East Africa has several cassava varieties. These do have different attributes, like they differ in softness, sweetness, and maturity period, susceptibility to pests and diseases, and tuber yields.
The current new varieties are NASE1 to 12 however NASE (1, 2, 3 and 4) are tolerant to drought, resistant to mosaic and very high yielding. Though the mentioned varieties are bitter, this is due to the high concentration of hydrocyanic acids in the fresh tuber.
Your cassava will require optimum temperatures ranging from 25-30°C with a minimum temperature of 18°c. This explains the fall in yields where temperatures are above 30°C.
A well distributed annual rainfall of 1000_1500mm is ideal but the crop can successfully grow in areas with rainfall ranging from 500-2500mm.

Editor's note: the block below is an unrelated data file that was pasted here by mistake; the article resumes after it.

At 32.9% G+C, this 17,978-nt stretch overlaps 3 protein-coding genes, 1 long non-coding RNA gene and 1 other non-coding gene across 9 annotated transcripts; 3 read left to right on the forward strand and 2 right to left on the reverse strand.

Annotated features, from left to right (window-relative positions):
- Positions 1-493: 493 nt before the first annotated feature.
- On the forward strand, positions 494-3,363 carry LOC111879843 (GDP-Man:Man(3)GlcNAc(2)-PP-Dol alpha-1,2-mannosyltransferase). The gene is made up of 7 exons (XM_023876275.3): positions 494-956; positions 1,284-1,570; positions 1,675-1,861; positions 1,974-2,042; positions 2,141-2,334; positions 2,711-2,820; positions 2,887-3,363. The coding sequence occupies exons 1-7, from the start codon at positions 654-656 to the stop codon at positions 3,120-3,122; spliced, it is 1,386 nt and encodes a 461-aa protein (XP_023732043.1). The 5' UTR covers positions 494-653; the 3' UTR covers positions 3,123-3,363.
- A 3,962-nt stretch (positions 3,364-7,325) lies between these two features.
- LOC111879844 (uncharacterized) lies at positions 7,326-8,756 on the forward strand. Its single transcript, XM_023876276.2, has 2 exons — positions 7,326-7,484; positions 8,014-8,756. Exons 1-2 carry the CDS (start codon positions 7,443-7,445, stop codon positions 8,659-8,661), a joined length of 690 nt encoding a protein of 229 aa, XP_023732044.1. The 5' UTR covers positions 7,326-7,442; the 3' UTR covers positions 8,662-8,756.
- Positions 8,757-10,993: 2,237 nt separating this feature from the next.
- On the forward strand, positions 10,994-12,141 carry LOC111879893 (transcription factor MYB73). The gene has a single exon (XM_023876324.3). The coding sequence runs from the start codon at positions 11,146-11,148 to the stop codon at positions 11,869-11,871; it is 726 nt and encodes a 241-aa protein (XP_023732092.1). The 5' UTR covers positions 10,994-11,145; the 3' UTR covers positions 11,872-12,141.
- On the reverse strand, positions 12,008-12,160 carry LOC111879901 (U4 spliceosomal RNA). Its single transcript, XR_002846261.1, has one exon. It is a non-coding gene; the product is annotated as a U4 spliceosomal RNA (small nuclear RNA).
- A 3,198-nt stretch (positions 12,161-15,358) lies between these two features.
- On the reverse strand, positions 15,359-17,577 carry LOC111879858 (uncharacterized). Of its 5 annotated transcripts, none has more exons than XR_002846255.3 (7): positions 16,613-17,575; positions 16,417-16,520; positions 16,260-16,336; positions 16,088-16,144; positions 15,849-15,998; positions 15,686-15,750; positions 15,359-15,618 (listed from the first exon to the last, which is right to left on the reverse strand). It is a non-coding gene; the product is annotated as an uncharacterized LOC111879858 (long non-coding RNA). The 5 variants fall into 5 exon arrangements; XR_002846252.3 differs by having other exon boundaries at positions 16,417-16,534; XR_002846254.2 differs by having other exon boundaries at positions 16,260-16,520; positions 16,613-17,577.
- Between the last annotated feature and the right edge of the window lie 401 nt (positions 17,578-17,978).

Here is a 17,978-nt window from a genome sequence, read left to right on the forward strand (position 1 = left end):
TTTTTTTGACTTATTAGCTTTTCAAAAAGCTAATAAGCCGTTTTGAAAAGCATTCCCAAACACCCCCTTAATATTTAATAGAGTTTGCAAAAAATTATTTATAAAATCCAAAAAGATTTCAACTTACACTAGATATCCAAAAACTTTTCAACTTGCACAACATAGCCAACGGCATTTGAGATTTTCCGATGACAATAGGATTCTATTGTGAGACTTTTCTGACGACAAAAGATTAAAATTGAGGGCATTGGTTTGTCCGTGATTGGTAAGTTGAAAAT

Soil; light sandy loam soils with medium fertility give the best result.
Though the crop can tolerate soils of low fertility, especially if feeder roots can penetrate deeper, deep cultivation before planting is therefore recommended.
Cassava is propagated by cuttings got from a cassava plant stem. To make cuttings, choose stems 2 to 4 cm thick, from the strongest plants which are not diseased and have already produced tubers.
After the harvest, tie the selected stems in bundles, wait for at least 10 days before planting them. Keep the bundles in a cool, dry place until planting time. But remember that the cuttings must not be made from the stem until you are ready to plant.
Cut each stem into pieces 20 to 30cm long. There should be 4 to 6 grown buds on each piece.
In most East African countries cassava is still planted by hand. And planting is done at the onset of the rain season, often in flat fields, though planting on ridges is desirable in wet regions.
You can cut the sticks obliquely or at a right angle to the stem being cut.
You can then plant your cutting vertically or at an angle, with half their length in the soil, or flat below the surface.